80s Gamer to Hacker: Our Cyber Security Master
“I started with the ZX Spectrum and Commodore 64. I was always into computers - starting with computer games.”
An 8-year-old gamer, turned developer, turned hacker, turned cyber-security master: Meet Justin Atkins, Webexpenses’ Head of Security, Infrastructure and Architecture.
“When I was young, I watched the movie ‘War Games’. Back then, they never used to have firewalls: They had mainframes directly connected to modems,” Justin recalled.
The premise of ‘War Games’ was something called wardialing: “A single wardialing call would involve calling an unknown number, and waiting for one or two rings, since answering computers usually pick up on the first ring. If the phone rings twice, the modem hangs up and tries the next number. If a modem or fax machine answers, the wardialer program makes a note of the number. If a human or answering machine answers, the wardialer program hangs up.”
Once it’s been determined that the number reached a mainframe computer, the information could be used to gain access to the entire system.
Watching as a child, Justin thought it was cool that you could sit at your computer at home and affect events around the world. “To me, back then, the hackers were super cool. I didn’t have any idea how to do what they do. Now, looking back at it, what they were doing was so simple,” he said, recalling how as a child he didn’t think what they were doing was actually possible.
A tech novice
After springing an initial fascination with computers, the passion grew when Justin’s dad bought him his first personal computer in the late 1980s. The Amstrad PC2086/30:
Fast forward to the 1990s. It was for university for Justin, but computer programming and digital studies weren’t anywhere near where they are today - and many had to learn at home or on the job.
So when it was time for further education, Justin studied Pure Mathematics, Physics, and Psychology.
Then, when a local company was looking for a junior developer during the 90s tech boom, Justin took the role. He began rewriting HR systems from the now-defunct FoxPro into the then-new language Borland Delphi using client-server databases.
From there, Justin began to work his way up. He was promoted to Senior Developer, then Technical Supervisor. When that company was acquired, Justin was promoted to Principal Developer. In the new role, Justin began to develop his skills regarding code, strategy, R&D, and systems architecture.
In order to create secure systems, Justin became a hacker... a Certified Ethical Hacker. Learning how ‘bad guys’ break into systems to understand system vulnerabilities.
“The best way to create a system with a solid defence is to understand the offensive game,” according to Justin.
Computer hacking “is an attempt to exploit a computer system or a private network inside a computer. Simply put, it is the unauthorised access to or control over computer network security systems for some illicit purpose.” So by understanding system weaknesses, Justin could write, advise and evangelise defensive code.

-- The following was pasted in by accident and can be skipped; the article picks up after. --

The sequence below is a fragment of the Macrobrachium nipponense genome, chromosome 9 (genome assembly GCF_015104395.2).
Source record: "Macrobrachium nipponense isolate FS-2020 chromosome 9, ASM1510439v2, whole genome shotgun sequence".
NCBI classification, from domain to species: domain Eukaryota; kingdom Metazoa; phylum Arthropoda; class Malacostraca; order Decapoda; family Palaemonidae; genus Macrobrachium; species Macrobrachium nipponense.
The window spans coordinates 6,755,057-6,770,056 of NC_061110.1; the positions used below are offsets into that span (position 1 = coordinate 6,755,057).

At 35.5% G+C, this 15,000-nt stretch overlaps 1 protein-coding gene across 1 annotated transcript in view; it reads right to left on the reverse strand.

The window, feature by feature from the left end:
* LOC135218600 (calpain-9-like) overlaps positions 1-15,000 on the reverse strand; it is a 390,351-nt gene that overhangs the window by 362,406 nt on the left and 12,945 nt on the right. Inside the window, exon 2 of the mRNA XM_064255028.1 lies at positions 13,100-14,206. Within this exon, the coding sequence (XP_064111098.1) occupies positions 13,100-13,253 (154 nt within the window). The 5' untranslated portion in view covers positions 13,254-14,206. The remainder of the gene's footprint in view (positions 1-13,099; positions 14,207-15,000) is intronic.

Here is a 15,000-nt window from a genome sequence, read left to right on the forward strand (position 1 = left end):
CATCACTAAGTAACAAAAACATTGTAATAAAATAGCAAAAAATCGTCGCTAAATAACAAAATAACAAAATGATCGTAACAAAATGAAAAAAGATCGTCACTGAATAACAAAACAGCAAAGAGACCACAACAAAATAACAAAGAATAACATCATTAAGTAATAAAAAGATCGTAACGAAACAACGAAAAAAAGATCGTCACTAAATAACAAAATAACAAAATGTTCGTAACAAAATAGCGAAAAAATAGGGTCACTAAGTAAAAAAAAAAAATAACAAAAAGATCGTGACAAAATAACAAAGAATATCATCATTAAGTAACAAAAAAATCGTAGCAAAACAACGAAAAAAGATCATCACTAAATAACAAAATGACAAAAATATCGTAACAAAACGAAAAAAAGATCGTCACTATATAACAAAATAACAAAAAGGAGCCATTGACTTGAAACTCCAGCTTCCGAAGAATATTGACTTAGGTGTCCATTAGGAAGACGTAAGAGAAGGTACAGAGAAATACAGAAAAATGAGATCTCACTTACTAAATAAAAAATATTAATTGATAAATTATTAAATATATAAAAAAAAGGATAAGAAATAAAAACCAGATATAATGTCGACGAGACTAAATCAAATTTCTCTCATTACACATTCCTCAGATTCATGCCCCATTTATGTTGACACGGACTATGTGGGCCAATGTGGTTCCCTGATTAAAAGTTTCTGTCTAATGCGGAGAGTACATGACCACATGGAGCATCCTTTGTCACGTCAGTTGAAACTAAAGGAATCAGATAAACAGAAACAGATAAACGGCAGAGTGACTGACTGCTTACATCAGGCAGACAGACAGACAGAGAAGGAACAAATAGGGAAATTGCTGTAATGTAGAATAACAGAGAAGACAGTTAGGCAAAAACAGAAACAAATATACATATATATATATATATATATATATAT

It was around this time in the first decade of the new millennium that the Internet was really starting to take off. Everything was moving online. Hackers were busy hacking.
And this meant that ethical hackers were needed to build defensive systems.
And because vulnerabilities are created in software, and companies are always creating new software, vulnerabilities became an ever-present risk.
Around this time, Justin was working as a Principle Developer for a leading HR software when an old colleague reached out to see if he could look into the infrastructure of a newly acquired expense system called Webexpenses.
“If Architecture is designing a record player, infrastructure is the record player,” explained Justin.
His task was to make sure that the ‘record player’ was keeping data secure (away from hackers) and that the integrity (blocking data alterations) of the information remained intact. Among other system needs, like resilience and scalability.
Today, Justin continues to keep Webexpenses and clients' data secure, integral and available. He is a big believer in getting the basics of security right. "Cybercriminals want a maximum return for as little effort as possible and therefore target the common mistakes organizations make. Default or simple passwords, password reuse, poor security awareness, and lack of backups, are to name a few. You can protect yourselves against most threats by simply doing the basics of security right."
Advice for cybersecurity newcomers
“If you like problem-solving, puzzles, and adversarial resolutions, then cybersecurity might be for you,” Justin advised. “What makes a good security person is, essentially, beating the bad guys. If you get your kicks out of stopping the bad guy, then that’s a good move.”
While it didn’t exist when he was getting started, there are now degrees in cybersecurity. So if you think you might be interested in it, he recommended you try some hacking.
Justin’s final pieces of advice for anyone interested in cybersecurity?
“Never stop learning. Cybersecurity is not a destination; it’s a journey. I’m always learning: In 2017, I got my CISSP certification - you live it and breathe it - and I use it every day. Because hackers may find a new vulnerability, we need to keep learning in order to stay a step ahead.”
“But if you want to be a hero, that’s not going to happen. It’s a thankless task because most of the time people don’t even know you’ve stopped 15 hacks in a day through your actions.” Justin laughed. “So I think it takes a certain mindset to do it.”